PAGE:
Toyota’s first electric pickup: but BEVs are not only way to achieve world carbon neutral goals

Hilux Revo peak at what best-selling car might look like.

Thu 12 Jan 23


A mysterious concept car revealed in Thailand offers a peek under the curtain at how an EV version of Australia’s best-selling car might look.

Toyota Motors gave a surprise preview of its first battery electric pickup, aptly named Hilux Revo BEV, as part of the 60th anniversary celebrations of its Thai branch.

Toyota’s debut electric truck could be launched for the Asian market first before its eventual release.

The place and timing of the electric Hilux suggest that Toyota’s debut electric truck could be launched for the Asian market first before its eventual release.

Toyota did flash a pickup among the multitude of about 30 concept vehicles when it announced its EV strategy last year, but it was in a rendered form, whereas the Hilux Revo was present on stage with Toyota’s president Akio Toyoda complete with low-profile tyres and a formidable wing over the truck’s rear.

Toyoda kept mum on details like price and specs, but he did reiterate that complete and rapid electrification may not be the only way to go about sustainable transportation, and that it may even do more harm than good when rushed.

“I am often criticised in the press because I won’t declare that the automotive industry should commit 100% to BEV,” Toyoda said.

“We need to be realistic about when society will be able to fully adopt battery electric vehicles and when our infrastructure can support them at scale. Because, just like the fully autonomous cars that we were all supposed to be driving by now, I think BEVs are just going to take longer to become mainstream than the media would like us to believe.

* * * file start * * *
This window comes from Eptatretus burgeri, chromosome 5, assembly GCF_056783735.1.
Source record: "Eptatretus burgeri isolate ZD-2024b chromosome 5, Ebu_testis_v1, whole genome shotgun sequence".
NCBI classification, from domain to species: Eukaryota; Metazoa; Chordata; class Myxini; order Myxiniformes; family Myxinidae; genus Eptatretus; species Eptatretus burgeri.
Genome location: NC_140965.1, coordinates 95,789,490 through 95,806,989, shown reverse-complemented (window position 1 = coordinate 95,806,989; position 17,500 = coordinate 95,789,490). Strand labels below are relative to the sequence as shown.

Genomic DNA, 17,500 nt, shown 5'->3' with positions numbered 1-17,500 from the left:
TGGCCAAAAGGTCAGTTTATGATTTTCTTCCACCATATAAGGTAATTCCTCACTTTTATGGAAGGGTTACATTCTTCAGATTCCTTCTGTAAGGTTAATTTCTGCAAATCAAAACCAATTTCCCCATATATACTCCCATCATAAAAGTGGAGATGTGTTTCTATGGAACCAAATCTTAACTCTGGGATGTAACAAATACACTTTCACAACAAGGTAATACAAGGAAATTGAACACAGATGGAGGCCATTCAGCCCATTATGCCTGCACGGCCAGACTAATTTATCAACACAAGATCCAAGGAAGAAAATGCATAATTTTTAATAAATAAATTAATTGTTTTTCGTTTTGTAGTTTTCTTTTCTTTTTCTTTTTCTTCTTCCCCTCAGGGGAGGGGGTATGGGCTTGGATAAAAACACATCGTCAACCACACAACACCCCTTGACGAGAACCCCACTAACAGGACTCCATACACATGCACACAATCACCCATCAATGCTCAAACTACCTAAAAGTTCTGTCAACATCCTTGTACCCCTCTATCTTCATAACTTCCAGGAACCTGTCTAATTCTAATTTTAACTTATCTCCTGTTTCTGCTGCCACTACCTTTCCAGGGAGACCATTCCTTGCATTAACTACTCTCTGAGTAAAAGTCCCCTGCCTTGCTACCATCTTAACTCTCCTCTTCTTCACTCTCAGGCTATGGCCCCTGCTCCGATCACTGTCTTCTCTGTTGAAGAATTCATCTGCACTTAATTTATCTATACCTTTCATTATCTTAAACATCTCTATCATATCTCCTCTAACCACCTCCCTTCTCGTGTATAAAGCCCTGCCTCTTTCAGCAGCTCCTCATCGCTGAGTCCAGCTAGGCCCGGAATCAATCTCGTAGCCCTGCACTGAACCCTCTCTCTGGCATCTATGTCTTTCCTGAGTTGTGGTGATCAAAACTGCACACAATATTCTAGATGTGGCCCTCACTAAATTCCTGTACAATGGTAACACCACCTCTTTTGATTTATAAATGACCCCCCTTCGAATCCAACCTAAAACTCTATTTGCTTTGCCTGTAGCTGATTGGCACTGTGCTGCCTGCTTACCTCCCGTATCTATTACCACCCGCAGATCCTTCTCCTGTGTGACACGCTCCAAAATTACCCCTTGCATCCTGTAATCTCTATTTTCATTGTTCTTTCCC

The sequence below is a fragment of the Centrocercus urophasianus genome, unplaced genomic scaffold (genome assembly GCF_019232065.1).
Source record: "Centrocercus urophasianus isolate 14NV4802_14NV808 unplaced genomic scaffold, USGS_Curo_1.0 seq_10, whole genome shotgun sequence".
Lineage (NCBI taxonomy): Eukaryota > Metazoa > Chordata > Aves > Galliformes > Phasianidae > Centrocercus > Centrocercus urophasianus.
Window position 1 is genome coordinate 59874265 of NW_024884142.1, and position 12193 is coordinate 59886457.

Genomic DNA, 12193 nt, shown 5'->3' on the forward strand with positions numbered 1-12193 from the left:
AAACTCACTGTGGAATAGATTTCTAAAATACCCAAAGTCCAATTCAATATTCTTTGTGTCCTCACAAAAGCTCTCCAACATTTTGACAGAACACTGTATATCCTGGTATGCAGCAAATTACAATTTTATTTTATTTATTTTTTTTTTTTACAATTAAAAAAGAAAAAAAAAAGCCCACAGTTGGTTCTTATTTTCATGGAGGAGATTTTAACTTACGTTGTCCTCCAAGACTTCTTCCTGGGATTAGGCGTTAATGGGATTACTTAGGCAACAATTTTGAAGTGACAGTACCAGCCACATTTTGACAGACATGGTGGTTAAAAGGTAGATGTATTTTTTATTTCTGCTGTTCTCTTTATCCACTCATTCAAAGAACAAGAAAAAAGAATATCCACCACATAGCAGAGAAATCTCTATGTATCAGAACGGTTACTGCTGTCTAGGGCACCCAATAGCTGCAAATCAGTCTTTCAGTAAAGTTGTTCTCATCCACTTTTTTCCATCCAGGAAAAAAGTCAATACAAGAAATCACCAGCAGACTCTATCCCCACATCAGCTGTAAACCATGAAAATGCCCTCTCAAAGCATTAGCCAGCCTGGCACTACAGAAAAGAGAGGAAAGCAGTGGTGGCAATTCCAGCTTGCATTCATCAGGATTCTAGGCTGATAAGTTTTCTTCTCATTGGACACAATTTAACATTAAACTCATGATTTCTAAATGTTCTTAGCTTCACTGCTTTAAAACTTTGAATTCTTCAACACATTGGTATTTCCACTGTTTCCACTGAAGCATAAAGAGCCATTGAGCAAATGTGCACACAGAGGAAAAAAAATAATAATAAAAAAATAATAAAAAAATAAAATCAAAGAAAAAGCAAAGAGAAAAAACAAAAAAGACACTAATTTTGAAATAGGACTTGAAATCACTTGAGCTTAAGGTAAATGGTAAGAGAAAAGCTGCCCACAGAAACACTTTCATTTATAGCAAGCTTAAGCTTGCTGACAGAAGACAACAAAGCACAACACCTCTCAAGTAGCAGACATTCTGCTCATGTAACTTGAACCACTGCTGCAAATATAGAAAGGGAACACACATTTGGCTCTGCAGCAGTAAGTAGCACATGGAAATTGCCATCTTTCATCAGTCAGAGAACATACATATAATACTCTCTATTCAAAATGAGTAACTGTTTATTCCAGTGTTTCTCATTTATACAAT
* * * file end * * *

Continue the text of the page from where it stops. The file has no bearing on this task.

“And frankly, BEVs are not the only way to achieve the world’s carbon neutrality goals.”

Personally, Toyoda would rather pursue every option, not just one, such as emission-free synthetic fuels and hydrogen.

“I still believe hydrogen is as promising a technology for our future as BEV,” he said.

Toyota has been at the forefront of hybrid and hydrogen vehicle technology for a while now, so it is perfectly aware of all the sustainability challenges that the current rapid electrification push entails.

The world’s largest carmaker may be brought kicking and screaming to the new era. However, as it is reportedly on the cusp of a thorough EV strategy overhaul that may see some of the vehicles it teased in the beginning chucked, and new ones introduced that will be conceived and produced with electric powertrains in mind from the get-go.


  • Orson Whiels

    Orson Whiels has been a motoring writer for many years and was motoring writer at Queensland Country life in the 1960s-70s and then motoring editor at Australian Timberman.)


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